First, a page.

“And Mr. President, we had a little fun, we sent a bill over there that actually does work and we hope that they’ll pick it up ‘cause these are all important issues. … Well, Mr. President, I have a memorandum here from legal, and it says the titles don’t match. … And I refuse to reward less than stellar behavior by concurring with this. … The process is the most important thing we do here. Transparency and doing things by the book and correctly is the second most important thing we do here.”

The Senate shot it down. Friday, the Senate resurrected it and passed it as is. It’s now bound for the governor’s desk for his signature.

Perennial license plate debate

The House had its share of late night silliness, too, particularly with the perennial license plate bill. These bills create special license plates for drivers to show off something about themselves. Stuff like veteran status, support for the pro-life or the pro-choice causes, finishing the Iditarod. Bears.

One amendment sought to add a seventh character to personalized license plates. That led Rep. Les Gara, an Anchorage Democrat, to talk about his misadventures in six-letter license plate typography. He said when the Boston Red Sox won the World Series in 2004, he wanted to celebrate his team breaking an 80-plus year curse with a personalized plate.

“I tried to fit it in six letters, ‘No Curse.’ And how did I do that? And I figured it out, it’s N-O-C-U-R-S,” Gara said. “And on the way out the door to go to DMV, I showed it to my wife Kelly. And she said, ‘I am not driving a car with the license plate that says ‘knockers.’ Mr. Speaker, seven letters makes sense. Thank you.”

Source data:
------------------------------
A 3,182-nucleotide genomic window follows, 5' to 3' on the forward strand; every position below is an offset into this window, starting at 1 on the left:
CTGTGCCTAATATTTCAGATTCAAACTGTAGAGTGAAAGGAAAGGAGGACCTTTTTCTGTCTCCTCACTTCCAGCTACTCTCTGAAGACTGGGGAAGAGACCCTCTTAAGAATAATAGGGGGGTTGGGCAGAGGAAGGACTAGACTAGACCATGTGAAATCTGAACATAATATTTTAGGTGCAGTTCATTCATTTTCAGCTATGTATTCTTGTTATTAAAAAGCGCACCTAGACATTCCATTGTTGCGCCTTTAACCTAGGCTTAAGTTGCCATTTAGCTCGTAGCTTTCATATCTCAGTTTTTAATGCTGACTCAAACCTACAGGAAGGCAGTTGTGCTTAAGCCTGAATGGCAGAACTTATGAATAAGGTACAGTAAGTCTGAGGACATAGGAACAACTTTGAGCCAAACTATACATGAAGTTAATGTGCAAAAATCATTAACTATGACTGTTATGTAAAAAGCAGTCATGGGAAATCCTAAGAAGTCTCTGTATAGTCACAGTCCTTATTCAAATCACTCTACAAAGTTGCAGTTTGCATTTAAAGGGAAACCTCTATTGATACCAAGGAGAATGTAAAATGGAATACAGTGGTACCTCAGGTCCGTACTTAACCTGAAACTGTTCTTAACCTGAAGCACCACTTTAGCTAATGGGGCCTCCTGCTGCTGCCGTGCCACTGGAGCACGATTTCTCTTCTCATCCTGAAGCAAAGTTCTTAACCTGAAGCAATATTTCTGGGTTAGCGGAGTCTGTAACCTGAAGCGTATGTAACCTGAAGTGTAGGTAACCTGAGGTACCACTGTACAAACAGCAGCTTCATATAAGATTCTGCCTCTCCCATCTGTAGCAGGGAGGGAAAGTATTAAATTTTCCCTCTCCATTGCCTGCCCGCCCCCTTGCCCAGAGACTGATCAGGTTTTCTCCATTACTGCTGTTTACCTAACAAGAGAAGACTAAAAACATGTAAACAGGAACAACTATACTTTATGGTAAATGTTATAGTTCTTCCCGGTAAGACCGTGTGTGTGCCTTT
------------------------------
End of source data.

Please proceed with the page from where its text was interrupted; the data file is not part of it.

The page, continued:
The joke may have landed, but the amendment did not.

Rep. Scott Kawasaki, a Fairbanks Democrat, said specialty license plates are all well and good, but he doesn’t think the legislature needs to be involved.

“In the last several years, the last five years, we’ve introduced – we’ve passed — seven different license plate bills. We passed an omnibus bill that had several of them in it. This bill would be two more specialty license plates,” Kawasaki said. “And, Mr. Speaker, quite frankly, this is a waste of our time.”

Kawasaki wants to give the Division of Motor Vehicles the authority to handle specialty license plates so the legislature doesn’t have to. He offered an amendment to that effect. It failed 10-29.

By the third amendment, Anchorage Republican Rep. Craig Johnson had partially come around to Kawasaki’s side.

“The longer this drags on, the more I wish I had voted for the first amendment,” he said. A chorus of guffaws followed.

The House eventually passed the unamended license plate bill unanimously, after spending more than 40 minutes on it. This year’s license plate bill bound for the governor’s desk adds a plate for the Blood Bank of Alaska and one to be designed through competition to celebrate the arts.

Kawasaki has vowed to offer his amendment every time a specialty license plate bill comes up in the future.

Jeremy Hsieh

Local News Reporter, KTOO

I dig into questions about the forces and institutions that shape Juneau, big and small, delightful and outrageous. What stirs you up about how Juneau is built and how the city works?